Canadian men's 36-year World Cup drought should officially end this week
Could come as early as Thursday with game in Costa Rica
The Canadian men's team is almost there.
Barring an unprecedented collapse in qualifying, Canada's 36-year World Cup drought will end this week when coach John Herdman's side punches its ticket for this year's tournament in Qatar, Nov. 21-Dec. 18.
With three games remaining, Canada tops the table in the final round of CONCACAF qualifying with a 7-0-4 record, and with 25 points enjoys an eight-point advantage over fourth-place Panama's 17. The United States and Mexico are tied for second place with 21, while Costa Rica is fifth with 16 points. The top three in the eight-team group automatically qualify for Qatar.
Canada's remaining schedule:
- March 24: at Costa Rica, 10 p.m. ET
- March 27: vs. Jamaica in Toronto, 4 p.m. ET
- March 30: at Panama, 9 p.m. ET
A win against Costa Rica would clinch a World Cup berth for Canada and send it back to the tournament for the first time since 1986 in Mexico, Canada's only previous World Cup appearance. Even if Canada doesn't win in Costa Rica, it could still clinch on Thursday if other results go its way, most notably a Panama loss.
As it stands, it would be harder for the undefeated Canadians to fail to qualify, so it appears inevitable they are going to book their spot at the World Cup. It's just a matter of when it will happen during this international window.
The historic sense of the occasion is not lost on the Canadian players.
"We're aware of how close we are. It's exciting," midfielder Jonathan Osorio said.
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Still, there is an overwhelming sense inside the Canadian camp that the team can't allow itself to get swept up in the excitement, or take its eye off the ball for a single second. They need to show the same singular focus in dispatching the region's top nations (including wins over higher-ranked Mexico and the U.S.) to get to this point in order to cross the finish line.
"It's tough because there's so much you hear, so much from the outside. Even my own family members: 'Oh my God, you're almost there.' It's tough to ignore," said Osorio, who plays professionally for Toronto FC of the Major Soccer League. "But at the same time, I try to keep my feet on the ground. It still hasn't happened yet. We have to make it happen."
'We're not finished'
It's a sentiment echoed by teammate Mark-Anthony Kaye, who said the Canadian team is staying in the moment.
"We pride ourselves on being humble," Kaye said. "At the same time, we know we've done a good job, but we haven't really done anything yet. We haven't gotten to our goal. I think the humble part is keeping us on task … It allows us to hold each other accountable because we know that there's a bigger goal at the end, and we're not there yet."
Fellow midfielder Liam Fraser added: "It's definitely a time where people can get ahead of themselves ... The mindset here [of] players coming into camp is at the end of the day the job hasn't been completed yet, we're not finished.
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"Until we cross the 't's' and dot the 'i's' everyone's mindset is we have to go into this first game, and second game and third game with the mentality we have to win."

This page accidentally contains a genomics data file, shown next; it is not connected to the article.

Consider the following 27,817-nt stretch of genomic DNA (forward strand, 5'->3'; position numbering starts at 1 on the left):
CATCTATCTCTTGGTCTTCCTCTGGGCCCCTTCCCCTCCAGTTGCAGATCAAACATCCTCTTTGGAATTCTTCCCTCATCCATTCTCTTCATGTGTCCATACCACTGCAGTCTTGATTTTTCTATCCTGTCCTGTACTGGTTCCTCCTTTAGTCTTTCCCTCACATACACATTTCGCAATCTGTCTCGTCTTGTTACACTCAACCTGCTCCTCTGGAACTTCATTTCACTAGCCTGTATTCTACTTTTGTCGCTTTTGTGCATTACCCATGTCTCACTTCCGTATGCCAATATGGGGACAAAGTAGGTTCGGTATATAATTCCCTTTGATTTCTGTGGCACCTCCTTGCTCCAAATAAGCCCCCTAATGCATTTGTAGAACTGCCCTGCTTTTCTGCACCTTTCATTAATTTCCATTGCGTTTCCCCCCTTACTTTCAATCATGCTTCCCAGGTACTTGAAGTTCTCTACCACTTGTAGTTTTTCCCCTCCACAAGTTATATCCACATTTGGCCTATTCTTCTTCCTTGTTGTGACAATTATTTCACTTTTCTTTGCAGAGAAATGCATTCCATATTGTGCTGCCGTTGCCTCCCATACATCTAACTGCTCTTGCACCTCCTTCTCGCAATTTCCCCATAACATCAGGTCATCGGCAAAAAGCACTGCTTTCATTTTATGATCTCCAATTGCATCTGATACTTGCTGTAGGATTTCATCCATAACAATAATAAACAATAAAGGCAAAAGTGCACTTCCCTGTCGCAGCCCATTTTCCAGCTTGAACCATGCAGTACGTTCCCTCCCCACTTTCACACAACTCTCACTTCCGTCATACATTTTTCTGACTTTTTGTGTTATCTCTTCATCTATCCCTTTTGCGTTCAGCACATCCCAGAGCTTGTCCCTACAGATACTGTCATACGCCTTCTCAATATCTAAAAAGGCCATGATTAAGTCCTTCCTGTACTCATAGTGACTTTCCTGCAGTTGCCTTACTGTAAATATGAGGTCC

Canada finds itself in this advantageous position after a hugely successful January window that saw it record wins over Honduras, the U.S. and El Salvador to keep alive its unbeaten streak in the CONCACAF qualifiers.
Like they did two months ago, the Canadians are slated to play three games in three different countries over a seven-day period. It's a gruelling schedule, but the stakes are much higher this time.
"It's going to be a very similar window with the amount of travel, and I think these games will be a little bit more intense just because we are getting to the end of qualifying, and two of the teams [Costa Rica and Panama] are fighting for the last two spots of qualifying. They're big games," Osorio said.
A quick look at Herdman's 25-man roster reveals one notable absence, that of star Alphonso Davies.
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Davies, 21, has been sidelined for both his pro club, Bayern Munich, and Canada's team since January when he was diagnosed with myocarditis, a mild heart condition, following a bout of COVID. He returned to training last week, but Bayern manager Julian Nagelsmann said Davies is at least three weeks away from returning, which ruled him out for Canada's upcoming matches.
Ordinarily, the loss of Davies would be a big blow for the Canadians, as the Bayern Munich star is widely regarded as one of the best left fullbacks in the world. He's also been a key contributor to Canada's attack, with five goals during these CONCACAF qualifiers, and 10 goals and 15 assists in 30 appearances (26 starts) since making his international debut in 2017.
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But Canada proved it can more than get by without its top star, posting three huge wins in January's international window when Davies was also ruled out.
This qualifying campaign has been a grind for Canada, but it's also been a magical ride for the team, one that Herdman will be sad to see come to a conclusion next week in Panama.
"I don't think anyone wants it to end. We've really enjoyed the experience," Herdman said. "When you look back there's been some amazing moments that have shaped the team. As a coach, as a staff, as a player group we've grown. We've grown massively through this period."